ECLECTIC CAROLS THAT TRANSCEND THE COMMONPLACE
Listening to these carols extracted from the various Festival and Nine Lesson services held in the Chapel of King's College, Cambridge on Christmas Eve is incredibly inspiring and brings out the real meaning of Christmas and the joy of Jesus' birth. Why pick it apart??? They are recorded between the years 1969 and 1985. The conductors are firstly Sir Thomas Willcocks who directed the Choir from 1957-73 and Sir Philip Ledger from 1974-82. Both are excellent and I cannot tell the difference between the various choirs who would have had a different group of performers through the years.
The selection of carols is listed above, but I would like to mention a few that are most unusual because of their specific arrangements, and although they may be commonplace, sung by THIS choir, makes them very special. For example, the lovely descants(a higher part usually sung by treble voices in contrary motion to the other parts) added by each conductor,(usually brought in after the melody has been sung a few times) are present in several of the songs herein such as: 'Once in Royal David's City'- 'O Little Town of Bethlehem'- 'While Shepherds Watched Their Flocks'- 'It Came Upon a Midnight Clear'- and several more. Some very unusual (and possibly new to you) carols that I found tremendously attractive are: 'Adam lay ybouden' by Boris Ord (a former conductor of the Choir) - 'Personet Hodie' sung by the men of the choir- 'Quem pastores laudavere' 14th century German to name just a few. And then there were those that are somewhat familiar that I welcomed such as : 'A Spotless Rose' 14th century English- 'Tomorrow shall be my dancing day ' traditional English- and an American Carol that is not often heard in America 'Jesus Christ the apple tree'. The fact is these carols cover the gamut of countries, languages and genres. There are fifty in all and sung as only the King's College Choir can sing them with their clear-voiced boy sopranos, their velvet toned male altos, their tuneful tenors and resonant basses. Wonderful collection indeed!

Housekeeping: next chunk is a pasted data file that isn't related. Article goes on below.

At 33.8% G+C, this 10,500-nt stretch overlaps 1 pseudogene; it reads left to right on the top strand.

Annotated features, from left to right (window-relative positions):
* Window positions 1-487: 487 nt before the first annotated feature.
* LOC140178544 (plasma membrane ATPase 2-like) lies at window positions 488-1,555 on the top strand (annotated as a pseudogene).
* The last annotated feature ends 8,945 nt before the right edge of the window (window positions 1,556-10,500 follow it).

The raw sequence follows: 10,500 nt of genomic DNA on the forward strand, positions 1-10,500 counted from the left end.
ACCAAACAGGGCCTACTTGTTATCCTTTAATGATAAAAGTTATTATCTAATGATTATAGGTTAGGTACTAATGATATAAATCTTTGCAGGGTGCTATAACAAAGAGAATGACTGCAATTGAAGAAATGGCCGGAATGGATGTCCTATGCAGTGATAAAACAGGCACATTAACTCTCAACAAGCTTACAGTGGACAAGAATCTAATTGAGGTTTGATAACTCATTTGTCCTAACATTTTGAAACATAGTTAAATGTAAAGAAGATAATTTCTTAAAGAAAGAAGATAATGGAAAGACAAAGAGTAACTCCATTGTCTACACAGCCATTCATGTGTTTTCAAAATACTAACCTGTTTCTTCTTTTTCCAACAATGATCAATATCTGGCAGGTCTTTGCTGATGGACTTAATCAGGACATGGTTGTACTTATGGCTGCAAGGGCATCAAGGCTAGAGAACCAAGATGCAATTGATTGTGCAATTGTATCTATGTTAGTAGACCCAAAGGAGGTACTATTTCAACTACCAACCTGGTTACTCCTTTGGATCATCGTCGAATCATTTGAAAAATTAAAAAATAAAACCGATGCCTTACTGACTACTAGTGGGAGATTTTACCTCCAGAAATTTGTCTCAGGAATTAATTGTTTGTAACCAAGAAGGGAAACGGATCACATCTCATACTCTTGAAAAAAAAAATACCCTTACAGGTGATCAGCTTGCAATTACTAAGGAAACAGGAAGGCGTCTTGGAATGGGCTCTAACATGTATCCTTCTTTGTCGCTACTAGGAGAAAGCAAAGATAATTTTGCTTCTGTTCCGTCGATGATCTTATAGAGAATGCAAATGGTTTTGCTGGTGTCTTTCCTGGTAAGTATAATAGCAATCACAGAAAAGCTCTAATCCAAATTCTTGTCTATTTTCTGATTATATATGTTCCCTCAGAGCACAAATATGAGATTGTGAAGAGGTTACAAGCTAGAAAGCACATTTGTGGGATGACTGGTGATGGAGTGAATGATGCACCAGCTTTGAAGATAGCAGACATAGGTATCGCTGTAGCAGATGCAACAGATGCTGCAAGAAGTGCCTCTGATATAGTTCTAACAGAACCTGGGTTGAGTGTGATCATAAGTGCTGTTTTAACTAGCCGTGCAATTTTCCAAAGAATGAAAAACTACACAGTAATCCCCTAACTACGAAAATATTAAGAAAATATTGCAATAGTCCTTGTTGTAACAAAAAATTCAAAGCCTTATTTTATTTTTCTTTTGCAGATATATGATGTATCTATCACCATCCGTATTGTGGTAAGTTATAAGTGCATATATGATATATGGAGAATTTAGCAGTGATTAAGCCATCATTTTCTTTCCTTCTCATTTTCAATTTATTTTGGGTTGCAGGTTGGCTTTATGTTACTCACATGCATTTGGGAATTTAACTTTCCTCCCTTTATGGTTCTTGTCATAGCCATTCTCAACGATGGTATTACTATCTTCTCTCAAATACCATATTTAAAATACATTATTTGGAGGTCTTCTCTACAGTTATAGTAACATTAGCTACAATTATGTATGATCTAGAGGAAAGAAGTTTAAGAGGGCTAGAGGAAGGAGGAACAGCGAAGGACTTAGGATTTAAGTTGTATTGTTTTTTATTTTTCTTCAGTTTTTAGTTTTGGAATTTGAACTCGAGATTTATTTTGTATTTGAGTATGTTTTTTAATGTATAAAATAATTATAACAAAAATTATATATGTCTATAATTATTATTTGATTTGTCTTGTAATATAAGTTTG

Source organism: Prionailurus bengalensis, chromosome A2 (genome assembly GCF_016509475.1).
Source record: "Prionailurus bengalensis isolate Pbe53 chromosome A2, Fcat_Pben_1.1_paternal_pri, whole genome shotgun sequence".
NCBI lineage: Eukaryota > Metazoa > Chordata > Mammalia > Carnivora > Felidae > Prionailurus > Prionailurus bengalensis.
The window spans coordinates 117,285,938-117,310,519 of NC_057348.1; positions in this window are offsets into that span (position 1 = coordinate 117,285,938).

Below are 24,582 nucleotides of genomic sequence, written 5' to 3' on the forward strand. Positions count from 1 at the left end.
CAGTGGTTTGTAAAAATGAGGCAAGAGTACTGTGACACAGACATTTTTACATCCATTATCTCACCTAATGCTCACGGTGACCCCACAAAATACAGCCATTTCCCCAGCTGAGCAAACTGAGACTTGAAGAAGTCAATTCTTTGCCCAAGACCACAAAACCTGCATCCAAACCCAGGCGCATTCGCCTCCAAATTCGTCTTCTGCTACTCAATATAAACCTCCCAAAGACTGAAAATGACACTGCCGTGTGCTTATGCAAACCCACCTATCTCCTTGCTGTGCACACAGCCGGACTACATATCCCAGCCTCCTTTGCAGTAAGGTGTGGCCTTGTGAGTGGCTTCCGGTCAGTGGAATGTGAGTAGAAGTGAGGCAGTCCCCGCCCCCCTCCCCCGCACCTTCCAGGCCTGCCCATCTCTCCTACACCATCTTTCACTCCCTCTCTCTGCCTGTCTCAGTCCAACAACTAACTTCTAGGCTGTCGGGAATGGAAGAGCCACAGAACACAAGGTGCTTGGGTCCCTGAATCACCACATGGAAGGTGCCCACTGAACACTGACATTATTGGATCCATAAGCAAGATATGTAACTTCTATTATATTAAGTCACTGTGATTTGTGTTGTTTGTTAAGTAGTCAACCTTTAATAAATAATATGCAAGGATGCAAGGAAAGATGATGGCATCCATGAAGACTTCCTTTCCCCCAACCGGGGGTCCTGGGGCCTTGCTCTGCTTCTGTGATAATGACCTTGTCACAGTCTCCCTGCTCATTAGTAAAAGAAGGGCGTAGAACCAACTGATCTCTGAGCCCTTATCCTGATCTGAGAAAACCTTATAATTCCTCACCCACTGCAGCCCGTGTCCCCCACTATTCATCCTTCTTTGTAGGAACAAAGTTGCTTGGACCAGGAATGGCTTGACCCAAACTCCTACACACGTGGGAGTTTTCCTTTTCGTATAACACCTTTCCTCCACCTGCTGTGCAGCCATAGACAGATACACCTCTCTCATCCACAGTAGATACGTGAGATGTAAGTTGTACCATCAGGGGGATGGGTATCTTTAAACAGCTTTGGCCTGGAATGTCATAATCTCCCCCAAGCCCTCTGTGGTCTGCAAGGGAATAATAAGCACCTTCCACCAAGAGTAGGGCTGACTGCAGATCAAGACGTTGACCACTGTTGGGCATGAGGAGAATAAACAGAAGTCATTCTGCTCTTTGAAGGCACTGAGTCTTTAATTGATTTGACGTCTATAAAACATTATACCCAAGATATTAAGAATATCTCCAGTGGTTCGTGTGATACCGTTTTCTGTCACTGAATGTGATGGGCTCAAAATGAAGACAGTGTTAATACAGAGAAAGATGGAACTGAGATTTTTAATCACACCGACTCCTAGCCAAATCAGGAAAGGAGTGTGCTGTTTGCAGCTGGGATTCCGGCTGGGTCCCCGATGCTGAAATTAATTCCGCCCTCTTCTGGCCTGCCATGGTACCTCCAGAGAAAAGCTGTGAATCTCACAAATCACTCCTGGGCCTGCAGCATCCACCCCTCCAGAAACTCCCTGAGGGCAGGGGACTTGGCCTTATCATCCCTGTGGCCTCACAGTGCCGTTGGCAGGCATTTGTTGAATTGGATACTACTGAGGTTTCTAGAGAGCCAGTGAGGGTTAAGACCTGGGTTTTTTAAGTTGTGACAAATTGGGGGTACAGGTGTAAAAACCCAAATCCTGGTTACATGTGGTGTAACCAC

The King's College Choir is an outstanding choral group that includes 16 male Choral Scholars who sing the alto, tenor and bass parts. (The Alumni of the Choral Scholars read like a list of 'Who's Who in the Vocal Music World- Michael Chance, Mark Padmore, Michael George, Stephen Varcoe, etc.)The Choristers, usually numbering about 20, are boy sopranos. To hear these beautiful, sometimes old familiar carols sung so skillfully and with much feeling is a thrill beyond compare. GO FOR IT!